On Monday, as they announced a massive road project, top officials from the state, Milwaukee County and the city of Milwaukee were in a giddy mood.
They should have been in the subjunctive mood.
But there was hardly an “if” and nary a “would” to be found. As any ardent grammarian knows, the subjunctive introduces uncertainty.
Instead, Milwaukee Mayor Tom Barrett, Gov. Scott Walker and Milwaukee County Executive Chris Abele performed a grammatical sleight of tongue in unveiling the Lakefront Gateway Project. They slipped the indicative “will” into their prepared statements and watched it multiply.
“It is fair to estimate that hundreds of workers will be part of the construction we are announcing today,” according to Barrett’s prepared remarks. “And the work they will do sets the stage for hundreds of permanent jobs that will be located nearby in the coming years.”
The gateway project will include extending Lincoln Memorial Drive, transforming Clybourn Street into a two-way boulevard and moving two Interstate 794 ramps.
It will open 3 acres of Milwaukee County-owned land and possibly 20 acres of privately owned property for development in and near the city’s Historic Third Ward.
The city will contribute $18 million to the project.
But reality shouts for a “would” followed by this “if” clause: if the Common Council and the independent Joint Review Board, made up of representatives from various tax-collecting entities throughout the city, approve a tax incremental financing district for Northwestern Mutual Life Insurance Co.’s project about three blocks from the proposed roadwork.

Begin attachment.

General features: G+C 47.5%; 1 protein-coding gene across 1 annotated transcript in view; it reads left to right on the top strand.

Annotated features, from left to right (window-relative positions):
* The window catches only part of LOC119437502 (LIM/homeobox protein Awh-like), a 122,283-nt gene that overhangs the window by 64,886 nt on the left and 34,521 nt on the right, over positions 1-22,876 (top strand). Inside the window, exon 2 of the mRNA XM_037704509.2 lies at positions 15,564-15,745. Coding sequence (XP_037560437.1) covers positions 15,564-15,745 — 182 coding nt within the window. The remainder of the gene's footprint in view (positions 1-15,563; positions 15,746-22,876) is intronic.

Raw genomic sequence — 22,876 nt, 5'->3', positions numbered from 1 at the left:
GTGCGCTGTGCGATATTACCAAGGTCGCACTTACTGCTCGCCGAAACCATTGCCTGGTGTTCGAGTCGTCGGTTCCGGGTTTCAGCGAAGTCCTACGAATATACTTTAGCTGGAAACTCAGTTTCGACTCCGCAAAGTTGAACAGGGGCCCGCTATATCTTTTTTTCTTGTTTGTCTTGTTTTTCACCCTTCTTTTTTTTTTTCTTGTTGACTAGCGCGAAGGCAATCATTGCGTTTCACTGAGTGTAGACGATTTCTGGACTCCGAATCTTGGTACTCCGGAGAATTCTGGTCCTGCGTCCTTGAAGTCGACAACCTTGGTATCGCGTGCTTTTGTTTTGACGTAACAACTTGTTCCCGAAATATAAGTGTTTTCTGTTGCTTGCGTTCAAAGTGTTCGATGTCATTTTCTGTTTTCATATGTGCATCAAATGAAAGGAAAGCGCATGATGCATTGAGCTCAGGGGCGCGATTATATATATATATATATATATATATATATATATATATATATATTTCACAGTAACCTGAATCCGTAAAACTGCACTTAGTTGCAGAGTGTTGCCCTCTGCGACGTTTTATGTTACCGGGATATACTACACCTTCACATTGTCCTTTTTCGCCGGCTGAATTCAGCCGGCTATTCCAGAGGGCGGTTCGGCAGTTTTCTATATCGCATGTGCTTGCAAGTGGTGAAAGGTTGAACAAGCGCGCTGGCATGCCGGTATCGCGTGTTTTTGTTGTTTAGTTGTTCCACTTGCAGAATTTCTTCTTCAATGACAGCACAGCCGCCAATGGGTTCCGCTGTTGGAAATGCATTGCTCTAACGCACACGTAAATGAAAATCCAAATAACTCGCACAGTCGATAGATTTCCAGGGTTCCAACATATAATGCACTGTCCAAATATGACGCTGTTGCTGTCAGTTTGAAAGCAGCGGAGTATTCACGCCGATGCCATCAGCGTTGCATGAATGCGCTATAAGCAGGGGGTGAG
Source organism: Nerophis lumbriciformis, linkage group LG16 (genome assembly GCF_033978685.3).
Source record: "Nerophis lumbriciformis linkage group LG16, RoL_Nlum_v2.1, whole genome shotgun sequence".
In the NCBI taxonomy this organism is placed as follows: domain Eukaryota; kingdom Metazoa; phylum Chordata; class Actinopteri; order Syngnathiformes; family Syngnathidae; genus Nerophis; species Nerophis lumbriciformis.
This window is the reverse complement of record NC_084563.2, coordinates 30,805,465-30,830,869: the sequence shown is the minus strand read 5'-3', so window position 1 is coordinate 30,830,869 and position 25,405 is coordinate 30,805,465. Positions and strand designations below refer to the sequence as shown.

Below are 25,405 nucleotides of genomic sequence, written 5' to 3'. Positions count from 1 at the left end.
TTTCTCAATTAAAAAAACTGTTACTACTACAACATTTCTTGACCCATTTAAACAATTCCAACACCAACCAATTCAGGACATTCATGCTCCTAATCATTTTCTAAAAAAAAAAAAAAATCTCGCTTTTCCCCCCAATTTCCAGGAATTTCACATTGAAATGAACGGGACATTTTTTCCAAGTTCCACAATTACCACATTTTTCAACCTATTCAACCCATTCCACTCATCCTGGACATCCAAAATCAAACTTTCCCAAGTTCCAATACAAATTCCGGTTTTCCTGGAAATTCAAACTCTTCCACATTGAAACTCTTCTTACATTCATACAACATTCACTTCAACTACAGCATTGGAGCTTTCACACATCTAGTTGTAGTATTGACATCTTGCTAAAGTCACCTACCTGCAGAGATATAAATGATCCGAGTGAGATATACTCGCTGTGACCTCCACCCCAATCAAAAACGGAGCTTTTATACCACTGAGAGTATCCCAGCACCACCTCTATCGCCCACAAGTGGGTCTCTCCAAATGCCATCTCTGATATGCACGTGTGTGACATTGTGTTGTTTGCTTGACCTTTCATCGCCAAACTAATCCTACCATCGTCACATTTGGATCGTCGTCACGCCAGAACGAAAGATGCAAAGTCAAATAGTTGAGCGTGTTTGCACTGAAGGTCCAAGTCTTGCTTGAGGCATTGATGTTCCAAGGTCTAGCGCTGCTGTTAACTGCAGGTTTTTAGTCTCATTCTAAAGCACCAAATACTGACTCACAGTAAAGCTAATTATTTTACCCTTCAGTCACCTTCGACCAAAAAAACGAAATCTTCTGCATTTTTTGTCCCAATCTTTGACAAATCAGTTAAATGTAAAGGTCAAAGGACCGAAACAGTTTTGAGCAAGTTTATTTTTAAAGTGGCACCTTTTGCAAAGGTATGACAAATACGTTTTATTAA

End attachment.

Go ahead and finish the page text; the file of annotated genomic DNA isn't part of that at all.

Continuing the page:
The company wants to demolish its downtown offices and construct a 35-story, $300 million building. The city wants to create a TIF district for the project that would let Northwestern Mutual pay only 30 percent of the annual property taxes on the new building until the company recoups $48 million.
The city then would back its $18 million in bonding for the gateway project with money from Northwestern Mutual’s property-tax payments.
Notice how “would” softens the message, leaving elbowroom for doubt.
The shift to “will” was no accident. It was shrewd political strategy.
By announcing the project before the TIF proposal even made it to the Common Council, the politicians who ran that press conference took control of the message. They told people the project will happen and tried to bully anyone who might disagree.
There could be concerns that the $18 million should be used for police, fire or other city services, as the spirit, if not the law, of TIFs dictates. There could be questions about whether it is appropriate to use TIF money from an unrelated project.
But those who ask such questions now must consider the subjunctive.
If they were to challenge the city’s TIF plan, they would struggle to be heard over the self-congratulatory din.